SMEs are particularly interested in the possibility of EU funding under the common regional policy. According to Regulation 1303/2013 [last amended by Regulation 2015/1839 and Decision 2014/190], laying down common provisions for all the 'European Structural and Investment Funds' (ESI Funds) [see section 12.3], where financial instruments support financing to enterprises, including SMEs, such support shall target the establishment of new enterprises, early stage-capital, i.e. seed capital and start-up capital, expansion capital, capital for the strengthening of the general activities of an enterprise, or the realisation of new projects, penetration of new markets or new developments by existing enterprises, without prejudice to applicable Union State aid rules, and in accordance with the Fund-specific rules [see section 12.1.2]. Such support may include investment in both tangible and intangible assets as well as working capital within the limits of applicable Union State aid rules and with a view to stimulating the private sector as a supplier of funding to enterprises. It may also include the costs of transfer of proprietary rights in enterprises provided that such transfers take place between independent investors. In order to ensure that resources allocated to financial instruments in favour of SMEs achieve an effective and efficient critical mass of new SME debt finance, it should be possible to use those resources in the entire territory of the Member State concerned regardless of the categories of region therein.

    On the basis of Regulation 1301/2013 on the European Regional Development Fund [see section 12.3.3], the ERDF may support the following investment priorities enhancing the competitiveness of SMEs by: (a) promoting entrepreneurship, in particular by facilitating the economic exploitation of new ideas and fostering the creation of new firms, including through business incubators; (b) developing and implementing new business models for SMEs, in particular with regard to internationalisation; (c) supporting the creation and the extension of advanced capacities for product and service development; and (d) supporting the capacity of SMEs to grow in regional, national and international markets, and to engage in innovation processes. In order to support these investment priorities, The ERDF can support the following activities: (a) productive investment which contributes to creating and safeguarding sustainable jobs, through direct aid for investment in SMEs; and (b) productive investment, which contributes to the above investment priorities.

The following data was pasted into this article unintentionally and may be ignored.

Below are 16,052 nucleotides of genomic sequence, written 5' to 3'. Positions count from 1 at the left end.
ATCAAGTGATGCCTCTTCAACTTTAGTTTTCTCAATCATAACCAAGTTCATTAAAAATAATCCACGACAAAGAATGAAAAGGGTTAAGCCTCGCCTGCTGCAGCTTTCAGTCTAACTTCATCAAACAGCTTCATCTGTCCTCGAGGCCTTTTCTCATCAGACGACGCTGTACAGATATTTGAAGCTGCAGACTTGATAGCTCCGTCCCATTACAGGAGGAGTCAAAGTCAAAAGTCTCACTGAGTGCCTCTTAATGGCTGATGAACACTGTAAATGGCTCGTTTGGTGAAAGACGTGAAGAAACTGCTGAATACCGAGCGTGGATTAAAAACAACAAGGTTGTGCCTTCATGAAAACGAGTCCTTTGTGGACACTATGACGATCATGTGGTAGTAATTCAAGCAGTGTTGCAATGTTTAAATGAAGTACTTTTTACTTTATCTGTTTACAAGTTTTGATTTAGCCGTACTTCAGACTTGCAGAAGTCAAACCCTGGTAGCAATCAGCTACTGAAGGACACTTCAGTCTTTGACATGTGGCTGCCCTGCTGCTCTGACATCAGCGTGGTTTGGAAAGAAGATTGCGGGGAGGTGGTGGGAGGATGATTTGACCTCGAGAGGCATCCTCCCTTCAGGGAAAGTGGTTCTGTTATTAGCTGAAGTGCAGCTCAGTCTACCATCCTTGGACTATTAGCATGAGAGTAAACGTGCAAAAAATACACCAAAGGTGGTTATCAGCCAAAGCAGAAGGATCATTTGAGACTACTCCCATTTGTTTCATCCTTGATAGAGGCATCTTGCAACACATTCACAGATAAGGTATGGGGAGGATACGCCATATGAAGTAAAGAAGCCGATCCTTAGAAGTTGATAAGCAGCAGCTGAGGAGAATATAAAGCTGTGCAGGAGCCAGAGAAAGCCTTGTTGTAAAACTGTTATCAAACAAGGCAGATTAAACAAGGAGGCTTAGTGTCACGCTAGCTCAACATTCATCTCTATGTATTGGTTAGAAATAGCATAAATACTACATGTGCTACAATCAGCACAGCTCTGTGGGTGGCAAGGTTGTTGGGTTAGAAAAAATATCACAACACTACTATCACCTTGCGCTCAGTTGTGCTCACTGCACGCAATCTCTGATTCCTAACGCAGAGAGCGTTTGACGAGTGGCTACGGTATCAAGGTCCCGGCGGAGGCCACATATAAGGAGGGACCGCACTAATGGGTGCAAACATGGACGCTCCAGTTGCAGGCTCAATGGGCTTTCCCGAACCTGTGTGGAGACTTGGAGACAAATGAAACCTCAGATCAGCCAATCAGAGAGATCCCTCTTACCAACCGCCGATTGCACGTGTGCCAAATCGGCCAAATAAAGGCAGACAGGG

The economic and financial crisis has led to a lowering of the level of investments within the Union. Investment has fallen by approximately 15 % since its peak in 2007. Comprehensive action is required to reverse the vicious circle created by a lack of investment and by increasing disparities between regions, and to reinforce confidence in the Union economy, while incentives for creating an investment-inducing environment in Member States could boost economic recovery. To this end, a Regulation establishes a European fund for strategic investments (EFSI), an EU guarantee and an EU guarantee fund [Regulation 2015/1017]. In addition, this Regulation establishes a European investment advisory hub (EIAH) and a European investment project portal (EIPP). This Regulation provides for the Commission to conclude an agreement with the European Investment Bank (EIB) on the EFSI and an agreement with the EIB on the implementation of the EIAH Agreement, i.e. the legal instrument whereby the Commission and the EIB specify the conditions laid down in this Regulation. The purpose of the EFSI is to support, in the Union, through the supply of risk-bearing capacity to the EIB, the following: (a) investments; and (b) increased access to financing for entities having up to 3 000 employees, with a particular focus on SMEs and small mid-cap companies.

    The Business and Innovation Centres (BICs), set up by the Commission and public and private regional partners are designed to promote business creation and expansion by providing a comprehensive programme of services (training, finance, marketing, technology transfer, etc.) to SMEs which are developing innovative technology-based projects [Special report, see section 12.2.3].

    Previous  -  Back to contents  -  Next

    Your roadmap in the maze of the European Union.

    Based on the book of Nicholas Moussis:
    Access to European Union law, economics, policies
    .



    Translated into 14 languages


    About this book

    Where to buy

    Order form

    Books by the same author

    (C) 2011. Powered by Keystone 5 - Upgraded & supported by Yawd web applications & online invoicing services. Original design by Terasoft.